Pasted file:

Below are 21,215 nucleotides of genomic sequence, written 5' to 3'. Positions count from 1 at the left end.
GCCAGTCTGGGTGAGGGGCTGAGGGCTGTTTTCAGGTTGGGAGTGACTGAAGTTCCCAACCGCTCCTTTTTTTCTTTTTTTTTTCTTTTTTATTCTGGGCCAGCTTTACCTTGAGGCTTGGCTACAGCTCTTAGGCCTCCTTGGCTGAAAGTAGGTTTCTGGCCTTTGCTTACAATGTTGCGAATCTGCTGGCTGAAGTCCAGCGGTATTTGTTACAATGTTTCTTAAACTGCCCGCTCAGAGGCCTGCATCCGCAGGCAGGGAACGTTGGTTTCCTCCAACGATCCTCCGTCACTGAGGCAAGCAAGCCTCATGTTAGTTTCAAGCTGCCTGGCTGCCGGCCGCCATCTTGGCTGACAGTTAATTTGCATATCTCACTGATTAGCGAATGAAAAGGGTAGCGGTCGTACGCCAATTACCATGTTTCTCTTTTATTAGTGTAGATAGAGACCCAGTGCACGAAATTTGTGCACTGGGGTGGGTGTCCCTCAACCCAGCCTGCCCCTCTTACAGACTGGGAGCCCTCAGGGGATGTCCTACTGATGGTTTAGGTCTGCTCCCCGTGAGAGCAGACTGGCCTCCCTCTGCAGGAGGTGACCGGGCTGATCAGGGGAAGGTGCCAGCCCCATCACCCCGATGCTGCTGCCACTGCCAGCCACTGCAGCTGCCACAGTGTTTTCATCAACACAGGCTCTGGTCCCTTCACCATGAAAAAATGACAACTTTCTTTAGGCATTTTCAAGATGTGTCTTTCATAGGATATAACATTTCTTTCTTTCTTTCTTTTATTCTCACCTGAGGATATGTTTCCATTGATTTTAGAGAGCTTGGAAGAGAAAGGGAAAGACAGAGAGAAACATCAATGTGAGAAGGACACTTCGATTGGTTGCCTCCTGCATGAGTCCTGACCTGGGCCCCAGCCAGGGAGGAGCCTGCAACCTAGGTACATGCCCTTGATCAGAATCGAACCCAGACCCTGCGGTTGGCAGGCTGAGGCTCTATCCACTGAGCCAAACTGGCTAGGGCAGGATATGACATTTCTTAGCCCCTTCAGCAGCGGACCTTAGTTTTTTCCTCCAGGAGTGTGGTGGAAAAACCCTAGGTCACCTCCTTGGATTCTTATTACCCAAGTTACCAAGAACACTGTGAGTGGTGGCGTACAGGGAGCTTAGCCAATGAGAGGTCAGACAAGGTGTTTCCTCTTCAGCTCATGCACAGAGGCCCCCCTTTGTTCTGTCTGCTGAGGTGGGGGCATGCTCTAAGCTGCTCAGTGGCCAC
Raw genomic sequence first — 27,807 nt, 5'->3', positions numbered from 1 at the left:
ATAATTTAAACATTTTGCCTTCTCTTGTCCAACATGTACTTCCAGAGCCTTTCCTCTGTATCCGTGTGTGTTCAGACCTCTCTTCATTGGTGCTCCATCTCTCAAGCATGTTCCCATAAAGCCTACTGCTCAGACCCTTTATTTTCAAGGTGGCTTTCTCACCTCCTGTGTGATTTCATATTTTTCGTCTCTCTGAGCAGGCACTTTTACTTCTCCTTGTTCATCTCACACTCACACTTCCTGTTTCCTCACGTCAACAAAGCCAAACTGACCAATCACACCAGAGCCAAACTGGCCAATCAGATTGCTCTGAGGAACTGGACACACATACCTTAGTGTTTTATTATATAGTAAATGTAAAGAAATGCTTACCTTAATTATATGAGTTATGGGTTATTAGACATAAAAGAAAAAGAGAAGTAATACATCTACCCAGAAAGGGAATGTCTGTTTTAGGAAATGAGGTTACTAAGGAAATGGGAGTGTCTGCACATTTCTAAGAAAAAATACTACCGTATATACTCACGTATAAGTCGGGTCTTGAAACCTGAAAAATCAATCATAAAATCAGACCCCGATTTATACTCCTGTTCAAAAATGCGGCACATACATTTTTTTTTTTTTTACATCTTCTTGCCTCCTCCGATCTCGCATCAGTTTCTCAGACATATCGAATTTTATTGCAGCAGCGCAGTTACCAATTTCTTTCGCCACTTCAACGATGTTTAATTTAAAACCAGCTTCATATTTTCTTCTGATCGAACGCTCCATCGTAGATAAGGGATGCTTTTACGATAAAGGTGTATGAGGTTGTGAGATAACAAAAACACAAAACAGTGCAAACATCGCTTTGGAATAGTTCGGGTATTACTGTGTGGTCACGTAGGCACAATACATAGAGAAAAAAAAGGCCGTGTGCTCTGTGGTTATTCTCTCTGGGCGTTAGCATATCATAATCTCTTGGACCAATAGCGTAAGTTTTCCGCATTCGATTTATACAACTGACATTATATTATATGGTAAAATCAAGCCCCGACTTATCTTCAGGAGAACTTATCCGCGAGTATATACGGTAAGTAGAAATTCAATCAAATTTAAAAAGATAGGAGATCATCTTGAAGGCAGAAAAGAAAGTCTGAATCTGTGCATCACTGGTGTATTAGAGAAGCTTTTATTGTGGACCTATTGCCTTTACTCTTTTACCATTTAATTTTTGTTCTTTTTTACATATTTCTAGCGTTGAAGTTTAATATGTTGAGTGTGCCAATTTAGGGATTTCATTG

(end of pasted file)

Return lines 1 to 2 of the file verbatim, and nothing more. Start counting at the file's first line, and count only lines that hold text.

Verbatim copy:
Below are 21,215 nucleotides of genomic sequence, written 5' to 3'. Positions count from 1 at the left end.
GCCAGTCTGGGTGAGGGGCTGAGGGCTGTTTTCAGGTTGGGAGTGACTGAAGTTCCCAACCGCTCCTTTTTTTCTTTTTTTTTTCTTTTTTATTCTGGGCCAGCTTTACCTTGAGGCTTGGCTACAGCTCTTAGGCCTCCTTGGCTGAAAGTAGGTTTCTGGCCTTTGCTTACAATGTTGCGAATCTGCTGGCTGAAGTCCAGCGGTATTTGTTACAATGTTTCTTAAACTGCCCGCTCAGAGGCCTGCATCCGCAGGCAGGGAACGTTGGTTTCCTCCAACGATCCTCCGTCACTGAGGCAAGCAAGCCTCATGTTAGTTTCAAGCTGCCTGGCTGCCGGCCGCCATCTTGGCTGACAGTTAATTTGCATATCTCACTGATTAGCGAATGAAAAGGGTAGCGGTCGTACGCCAATTACCATGTTTCTCTTTTATTAGTGTAGATAGAGACCCAGTGCACGAAATTTGTGCACTGGGGTGGGTGTCCCTCAACCCAGCCTGCCCCTCTTACAGACTGGGAGCCCTCAGGGGATGTCCTACTGATGGTTTAGGTCTGCTCCCCGTGAGAGCAGACTGGCCTCCCTCTGCAGGAGGTGACCGGGCTGATCAGGGGAAGGTGCCAGCCCCATCACCCCGATGCTGCTGCCACTGCCAGCCACTGCAGCTGCCACAGTGTTTTCATCAACACAGGCTCTGGTCCCTTCACCATGAAAAAATGACAACTTTCTTTAGGCATTTTCAAGATGTGTCTTTCATAGGATATAACATTTCTTTCTTTCTTTCTTTTATTCTCACCTGAGGATATGTTTCCATTGATTTTAGAGAGCTTGGAAGAGAAAGGGAAAGACAGAGAGAAACATCAATGTGAGAAGGACACTTCGATTGGTTGCCTCCTGCATGAGTCCTGACCTGGGCCCCAGCCAGGGAGGAGCCTGCAACCTAGGTACATGCCCTTGATCAGAATCGAACCCAGACCCTGCGGTTGGCAGGCTGAGGCTCTATCCACTGAGCCAAACTGGCTAGGGCAGGATATGACATTTCTTAGCCCCTTCAGCAGCGGACCTTAGTTTTTTCCTCCAGGAGTGTGGTGGAAAAACCCTAGGTCACCTCCTTGGATTCTTATTACCCAAGTTACCAAGAACACTGTGAGTGGTGGCGTACAGGGAGCTTAGCCAATGAGAGGTCAGACAAGGTGTTTCCTCTTCAGCTCATGCACAGAGGCCCCCCTTTGTTCTGTCTGCTGAGGTGGGGGCATGCTCTAAGCTGCTCAGTGGCCAC